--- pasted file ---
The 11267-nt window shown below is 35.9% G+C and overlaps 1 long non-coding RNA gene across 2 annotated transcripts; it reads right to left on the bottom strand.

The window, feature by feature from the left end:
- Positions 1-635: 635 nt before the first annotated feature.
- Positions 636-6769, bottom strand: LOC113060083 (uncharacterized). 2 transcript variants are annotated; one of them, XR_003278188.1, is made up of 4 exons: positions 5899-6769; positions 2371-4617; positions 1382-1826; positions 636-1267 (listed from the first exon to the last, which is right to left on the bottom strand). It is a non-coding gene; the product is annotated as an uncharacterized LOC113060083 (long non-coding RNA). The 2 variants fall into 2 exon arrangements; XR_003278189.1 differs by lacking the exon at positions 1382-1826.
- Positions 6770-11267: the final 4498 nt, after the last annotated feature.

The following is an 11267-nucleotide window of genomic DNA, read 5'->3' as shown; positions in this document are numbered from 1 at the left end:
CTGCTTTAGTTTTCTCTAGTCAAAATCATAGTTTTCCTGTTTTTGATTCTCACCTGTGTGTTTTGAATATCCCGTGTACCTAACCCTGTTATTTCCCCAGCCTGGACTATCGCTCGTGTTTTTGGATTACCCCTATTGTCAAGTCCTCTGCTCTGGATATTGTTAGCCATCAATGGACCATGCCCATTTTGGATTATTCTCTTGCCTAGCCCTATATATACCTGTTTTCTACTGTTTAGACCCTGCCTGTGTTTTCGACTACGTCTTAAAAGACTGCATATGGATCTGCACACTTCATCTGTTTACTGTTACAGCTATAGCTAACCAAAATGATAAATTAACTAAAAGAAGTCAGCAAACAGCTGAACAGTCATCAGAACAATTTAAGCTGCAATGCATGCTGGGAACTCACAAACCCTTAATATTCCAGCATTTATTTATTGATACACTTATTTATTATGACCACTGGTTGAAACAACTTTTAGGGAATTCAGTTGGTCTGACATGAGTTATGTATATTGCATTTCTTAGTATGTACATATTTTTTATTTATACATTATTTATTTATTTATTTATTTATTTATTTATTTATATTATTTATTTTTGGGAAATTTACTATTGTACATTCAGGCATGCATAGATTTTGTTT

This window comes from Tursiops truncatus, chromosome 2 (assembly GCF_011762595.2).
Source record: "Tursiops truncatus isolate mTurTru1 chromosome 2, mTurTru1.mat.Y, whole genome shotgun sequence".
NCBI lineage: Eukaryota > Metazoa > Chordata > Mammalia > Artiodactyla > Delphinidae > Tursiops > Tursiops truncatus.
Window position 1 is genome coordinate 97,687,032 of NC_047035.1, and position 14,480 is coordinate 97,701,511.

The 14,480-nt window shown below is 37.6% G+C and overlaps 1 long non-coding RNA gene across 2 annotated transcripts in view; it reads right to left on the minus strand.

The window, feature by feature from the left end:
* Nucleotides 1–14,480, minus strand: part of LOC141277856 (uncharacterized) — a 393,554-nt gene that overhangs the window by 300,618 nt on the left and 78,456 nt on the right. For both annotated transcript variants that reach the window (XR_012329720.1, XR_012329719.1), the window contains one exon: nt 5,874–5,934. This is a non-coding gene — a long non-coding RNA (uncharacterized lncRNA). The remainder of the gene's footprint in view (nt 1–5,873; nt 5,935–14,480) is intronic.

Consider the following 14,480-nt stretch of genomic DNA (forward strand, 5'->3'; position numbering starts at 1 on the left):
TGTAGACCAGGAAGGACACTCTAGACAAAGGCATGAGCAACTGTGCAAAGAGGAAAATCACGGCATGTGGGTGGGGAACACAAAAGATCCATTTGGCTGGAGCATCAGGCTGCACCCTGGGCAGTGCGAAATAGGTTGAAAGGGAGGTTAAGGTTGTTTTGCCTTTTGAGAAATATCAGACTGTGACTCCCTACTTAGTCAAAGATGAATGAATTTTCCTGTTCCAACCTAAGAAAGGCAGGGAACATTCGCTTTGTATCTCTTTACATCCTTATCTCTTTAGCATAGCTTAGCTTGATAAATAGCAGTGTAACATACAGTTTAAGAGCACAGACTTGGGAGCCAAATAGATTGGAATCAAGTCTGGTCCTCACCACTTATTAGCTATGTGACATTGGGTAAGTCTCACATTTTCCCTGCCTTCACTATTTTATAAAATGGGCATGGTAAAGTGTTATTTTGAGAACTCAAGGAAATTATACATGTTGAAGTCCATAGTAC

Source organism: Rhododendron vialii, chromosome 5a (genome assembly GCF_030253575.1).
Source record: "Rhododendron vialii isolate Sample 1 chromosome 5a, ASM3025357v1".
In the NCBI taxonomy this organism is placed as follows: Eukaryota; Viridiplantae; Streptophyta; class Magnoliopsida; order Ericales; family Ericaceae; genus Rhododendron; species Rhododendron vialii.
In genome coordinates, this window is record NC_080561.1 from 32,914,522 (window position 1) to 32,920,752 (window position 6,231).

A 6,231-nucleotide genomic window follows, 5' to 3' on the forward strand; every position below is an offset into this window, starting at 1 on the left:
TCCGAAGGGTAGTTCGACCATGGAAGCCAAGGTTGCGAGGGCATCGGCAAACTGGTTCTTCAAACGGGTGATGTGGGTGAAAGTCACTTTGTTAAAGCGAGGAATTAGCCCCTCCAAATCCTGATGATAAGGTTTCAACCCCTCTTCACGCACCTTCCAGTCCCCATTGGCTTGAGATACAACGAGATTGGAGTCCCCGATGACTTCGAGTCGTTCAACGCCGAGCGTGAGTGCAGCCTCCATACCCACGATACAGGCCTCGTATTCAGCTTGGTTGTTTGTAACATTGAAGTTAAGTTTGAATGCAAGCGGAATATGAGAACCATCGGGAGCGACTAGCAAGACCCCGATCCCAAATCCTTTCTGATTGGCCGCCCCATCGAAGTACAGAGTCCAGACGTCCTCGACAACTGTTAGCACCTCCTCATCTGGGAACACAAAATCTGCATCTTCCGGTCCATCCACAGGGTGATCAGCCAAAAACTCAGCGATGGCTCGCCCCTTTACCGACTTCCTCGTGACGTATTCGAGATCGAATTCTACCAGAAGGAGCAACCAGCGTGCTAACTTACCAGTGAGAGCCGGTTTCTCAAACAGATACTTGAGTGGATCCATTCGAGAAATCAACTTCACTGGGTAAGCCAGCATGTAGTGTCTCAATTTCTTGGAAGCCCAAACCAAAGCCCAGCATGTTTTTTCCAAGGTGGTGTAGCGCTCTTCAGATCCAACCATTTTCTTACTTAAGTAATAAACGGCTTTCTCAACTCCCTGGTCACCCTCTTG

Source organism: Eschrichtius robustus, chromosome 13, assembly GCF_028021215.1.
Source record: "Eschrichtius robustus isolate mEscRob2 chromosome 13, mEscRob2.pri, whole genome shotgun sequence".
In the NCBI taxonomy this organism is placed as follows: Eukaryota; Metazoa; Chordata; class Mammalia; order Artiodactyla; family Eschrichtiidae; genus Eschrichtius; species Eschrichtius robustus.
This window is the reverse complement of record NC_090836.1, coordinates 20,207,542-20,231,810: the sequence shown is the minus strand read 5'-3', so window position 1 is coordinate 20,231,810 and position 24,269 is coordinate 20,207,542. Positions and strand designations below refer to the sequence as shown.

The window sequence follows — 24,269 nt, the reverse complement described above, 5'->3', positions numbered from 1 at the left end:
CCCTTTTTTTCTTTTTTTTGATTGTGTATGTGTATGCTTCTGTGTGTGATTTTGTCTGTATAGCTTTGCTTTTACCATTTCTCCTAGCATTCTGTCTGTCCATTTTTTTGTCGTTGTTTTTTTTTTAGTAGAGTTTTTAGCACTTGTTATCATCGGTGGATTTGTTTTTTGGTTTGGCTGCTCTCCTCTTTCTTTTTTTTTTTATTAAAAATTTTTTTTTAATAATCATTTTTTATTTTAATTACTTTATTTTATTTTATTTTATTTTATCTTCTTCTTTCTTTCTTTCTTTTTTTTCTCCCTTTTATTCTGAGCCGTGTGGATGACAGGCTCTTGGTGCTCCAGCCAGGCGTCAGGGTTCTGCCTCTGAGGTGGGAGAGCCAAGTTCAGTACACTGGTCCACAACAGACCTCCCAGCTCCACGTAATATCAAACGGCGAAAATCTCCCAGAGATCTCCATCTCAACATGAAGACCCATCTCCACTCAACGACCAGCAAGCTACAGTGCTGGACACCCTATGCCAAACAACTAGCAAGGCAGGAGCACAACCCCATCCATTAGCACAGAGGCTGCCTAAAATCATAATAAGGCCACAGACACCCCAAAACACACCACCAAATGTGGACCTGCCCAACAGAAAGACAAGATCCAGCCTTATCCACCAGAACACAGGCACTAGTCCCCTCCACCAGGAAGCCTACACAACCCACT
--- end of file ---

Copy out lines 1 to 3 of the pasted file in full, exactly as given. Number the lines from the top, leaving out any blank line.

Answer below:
The 11267-nt window shown below is 35.9% G+C and overlaps 1 long non-coding RNA gene across 2 annotated transcripts; it reads right to left on the bottom strand.

The window, feature by feature from the left end:
- Positions 1-635: 635 nt before the first annotated feature.